Last Secret Chamber by Phil Phillips
Book Review by Masoud Borbor
Right from the start, you will face shocking conflicts, and with no pause the level of the tension increases so that after reading less than a quarter you will ask yourself what kind of shock could happen next, for God’s sake? And again you will be shocked in less than 5 pages!
This fast paced progress hardly ever stops, except the prolonged parts about the booby-traps, which, although attractive and suitable to the whole story, are really simple, primitive, and too much prolonged and become the main body of the story.
The very positive point of the story, and its significant characteristic is its easy, smooth fluent prose. Such a simple prose that even I, as a non-native pre-intermediate English reader, could keep on reading easily and fast without any pause and could imagine whole the story like a movie playing in front of me.
So the story is really imaginable by words but in several parts it could be more adhered to “show, don’t tell” rule, and in fact it violates the rule frequently by employing intercalary phrases and expressions:
”Working as a team, they restrained Abdul. It seemed their impromptu plan had worked. But their small victory was soon cut short by…”
Or, although there are sweet jokes and humour all through the story, even in the most dire situations said by the most suffering characters, as much as I liked the jokes and the humour, I couldn’t cope with the narrtor talking about it:
“Marie shook her head, displeased with Joey’s timing. She loved him for his sense of humor, but there was a time and place to be funny. Joey knew this, but his nerves were obviously getting the better of him.
‘Uk buk too,’ the boy said again. This time he gestured downstream.
‘I think he wants us to carry on,’ said Marie.
‘Yeah, the Starbucks is this way,’ Joey joked again, nodding his head, and left the boy, who stood watching and rubbing the back of his head in apparent wonder.”
So, what is the problem with “he said, she replied” without any additive dialogue tags?
the narrative, instead of employing worn classic defintion of “point of view”, uses focalization concept well, and albeit the story is narrated through the mind of several characters, third-person alternating, but it rarely slips to the omniscient narrator, and just focalises the story through different persons alternating the narrator.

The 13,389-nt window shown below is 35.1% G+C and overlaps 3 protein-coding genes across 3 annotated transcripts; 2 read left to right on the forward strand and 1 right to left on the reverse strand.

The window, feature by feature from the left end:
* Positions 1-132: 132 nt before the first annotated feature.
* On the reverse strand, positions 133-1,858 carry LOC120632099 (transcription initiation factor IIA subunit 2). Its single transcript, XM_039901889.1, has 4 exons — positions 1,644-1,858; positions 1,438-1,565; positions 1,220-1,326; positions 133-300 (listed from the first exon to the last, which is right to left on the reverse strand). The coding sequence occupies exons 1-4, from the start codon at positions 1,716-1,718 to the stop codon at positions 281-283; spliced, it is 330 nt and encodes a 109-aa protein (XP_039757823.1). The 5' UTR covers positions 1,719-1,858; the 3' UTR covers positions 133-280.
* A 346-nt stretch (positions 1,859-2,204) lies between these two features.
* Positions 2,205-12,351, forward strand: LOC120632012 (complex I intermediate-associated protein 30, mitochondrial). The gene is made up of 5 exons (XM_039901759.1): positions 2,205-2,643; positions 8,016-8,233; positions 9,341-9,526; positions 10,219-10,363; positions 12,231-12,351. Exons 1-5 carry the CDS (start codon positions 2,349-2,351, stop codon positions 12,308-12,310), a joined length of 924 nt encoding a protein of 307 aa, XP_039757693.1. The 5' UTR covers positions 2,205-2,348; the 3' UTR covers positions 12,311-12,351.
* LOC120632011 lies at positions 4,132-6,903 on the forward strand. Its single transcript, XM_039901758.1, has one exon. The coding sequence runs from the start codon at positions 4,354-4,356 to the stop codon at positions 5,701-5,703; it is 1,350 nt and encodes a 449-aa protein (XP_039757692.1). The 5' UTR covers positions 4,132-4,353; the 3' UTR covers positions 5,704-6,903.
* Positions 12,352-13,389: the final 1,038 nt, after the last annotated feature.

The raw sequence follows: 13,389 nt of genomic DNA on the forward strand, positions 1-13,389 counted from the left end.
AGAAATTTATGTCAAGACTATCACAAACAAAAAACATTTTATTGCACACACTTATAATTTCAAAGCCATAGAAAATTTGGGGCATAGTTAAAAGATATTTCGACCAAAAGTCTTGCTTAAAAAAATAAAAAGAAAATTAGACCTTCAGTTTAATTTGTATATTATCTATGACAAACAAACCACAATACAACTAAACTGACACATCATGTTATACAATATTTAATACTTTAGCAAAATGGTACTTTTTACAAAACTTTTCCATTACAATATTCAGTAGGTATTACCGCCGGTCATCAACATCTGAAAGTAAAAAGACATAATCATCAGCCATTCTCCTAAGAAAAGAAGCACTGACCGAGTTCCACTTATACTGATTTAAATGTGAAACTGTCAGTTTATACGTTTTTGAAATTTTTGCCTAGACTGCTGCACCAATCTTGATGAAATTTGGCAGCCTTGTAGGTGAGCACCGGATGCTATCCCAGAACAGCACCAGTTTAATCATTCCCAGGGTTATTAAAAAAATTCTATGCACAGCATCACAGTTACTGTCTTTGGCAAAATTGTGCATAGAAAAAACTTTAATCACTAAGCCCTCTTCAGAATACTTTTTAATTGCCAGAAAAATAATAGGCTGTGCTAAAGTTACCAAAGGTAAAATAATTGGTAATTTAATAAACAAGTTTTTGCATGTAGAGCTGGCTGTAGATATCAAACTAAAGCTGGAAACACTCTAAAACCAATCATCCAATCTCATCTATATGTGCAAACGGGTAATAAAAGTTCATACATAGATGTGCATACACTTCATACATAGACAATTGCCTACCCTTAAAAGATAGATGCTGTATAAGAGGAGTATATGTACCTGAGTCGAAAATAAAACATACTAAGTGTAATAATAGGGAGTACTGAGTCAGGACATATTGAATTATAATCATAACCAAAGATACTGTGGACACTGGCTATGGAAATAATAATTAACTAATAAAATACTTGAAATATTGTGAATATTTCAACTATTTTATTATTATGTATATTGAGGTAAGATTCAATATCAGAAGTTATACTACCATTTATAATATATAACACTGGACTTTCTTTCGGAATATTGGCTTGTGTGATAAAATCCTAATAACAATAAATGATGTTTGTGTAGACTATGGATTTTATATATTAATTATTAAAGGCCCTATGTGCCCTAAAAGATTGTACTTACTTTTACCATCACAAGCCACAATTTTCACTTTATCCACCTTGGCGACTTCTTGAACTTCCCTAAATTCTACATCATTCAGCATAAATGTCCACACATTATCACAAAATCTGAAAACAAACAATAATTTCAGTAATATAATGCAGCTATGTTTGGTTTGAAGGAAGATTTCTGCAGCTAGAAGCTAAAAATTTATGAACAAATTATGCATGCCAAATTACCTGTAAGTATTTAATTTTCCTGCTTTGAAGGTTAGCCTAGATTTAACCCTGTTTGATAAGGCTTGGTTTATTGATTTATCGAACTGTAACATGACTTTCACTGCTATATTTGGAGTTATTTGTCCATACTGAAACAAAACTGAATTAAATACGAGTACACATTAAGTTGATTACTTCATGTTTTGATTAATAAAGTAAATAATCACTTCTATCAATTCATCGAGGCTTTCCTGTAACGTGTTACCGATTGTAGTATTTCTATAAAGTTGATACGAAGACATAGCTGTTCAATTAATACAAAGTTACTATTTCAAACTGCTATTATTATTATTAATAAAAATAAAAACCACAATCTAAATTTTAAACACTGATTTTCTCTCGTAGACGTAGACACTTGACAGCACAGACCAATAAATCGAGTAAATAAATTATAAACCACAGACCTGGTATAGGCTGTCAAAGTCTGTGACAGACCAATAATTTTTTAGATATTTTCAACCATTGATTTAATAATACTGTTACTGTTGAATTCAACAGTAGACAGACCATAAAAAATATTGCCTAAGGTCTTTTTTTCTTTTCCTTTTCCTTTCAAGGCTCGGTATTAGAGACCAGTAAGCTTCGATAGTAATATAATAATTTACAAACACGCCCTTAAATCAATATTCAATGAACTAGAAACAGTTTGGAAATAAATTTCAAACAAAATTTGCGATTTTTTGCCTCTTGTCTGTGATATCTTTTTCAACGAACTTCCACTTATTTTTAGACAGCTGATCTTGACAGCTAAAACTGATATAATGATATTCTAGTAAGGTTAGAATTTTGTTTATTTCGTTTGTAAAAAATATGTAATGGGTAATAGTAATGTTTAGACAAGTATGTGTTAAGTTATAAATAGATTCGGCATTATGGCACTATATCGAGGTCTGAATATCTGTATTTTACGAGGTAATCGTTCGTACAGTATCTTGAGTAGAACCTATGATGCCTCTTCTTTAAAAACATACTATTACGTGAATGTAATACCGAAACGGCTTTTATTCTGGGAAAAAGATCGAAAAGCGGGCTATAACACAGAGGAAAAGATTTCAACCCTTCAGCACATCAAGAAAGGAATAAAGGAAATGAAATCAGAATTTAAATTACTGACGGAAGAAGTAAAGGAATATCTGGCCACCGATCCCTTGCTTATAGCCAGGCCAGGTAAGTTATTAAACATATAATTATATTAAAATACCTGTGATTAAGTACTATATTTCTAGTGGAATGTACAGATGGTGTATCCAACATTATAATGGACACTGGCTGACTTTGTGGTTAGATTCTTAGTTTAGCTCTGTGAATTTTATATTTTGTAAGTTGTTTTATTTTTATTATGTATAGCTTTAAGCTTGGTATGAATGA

At several points if the writer employed “free indirect style” instead of “he thought”, “she said to herself”, or “he could imagine that…”, it sure would help the narrative to be even more imaginative and imaginable than it is right now. By the way the narrative does not violates its own rules, although it moves on the edge, until the page 317, where it is completely trapped by the omniscient narrator:
“He would not know it, but he was staring at the dead remains of […] herself.”
which could be considered a mistake, according to the structure of the narrative in its whole.
Who will like it, who will not?
If you are into Indiana Jones movies, Egyptian pyramids and underground paths, civilisations in different coordinates of time and different of us, puzzles and historical characters, manipulating the history, thrill and adventure, this would be (probably) the book you will not want to put down.
If you are interested in literary technical prose with experimental form and dynamic characters (not types) this book (probably) will not be your first choice.
I insist “probably” because I desire and emphasize the structure, form, characterization, poetics, plot, and technique but I really enjoyed the story and I was surprised by the writer’s creativity and imagination and I thank him for writing the book and giving me the chance to enjoy my time reading it.
p.s. I guess the relation between reality and the story will be an immortal question, but I cannot see the point to discuss that, reviewing such an entertaining story.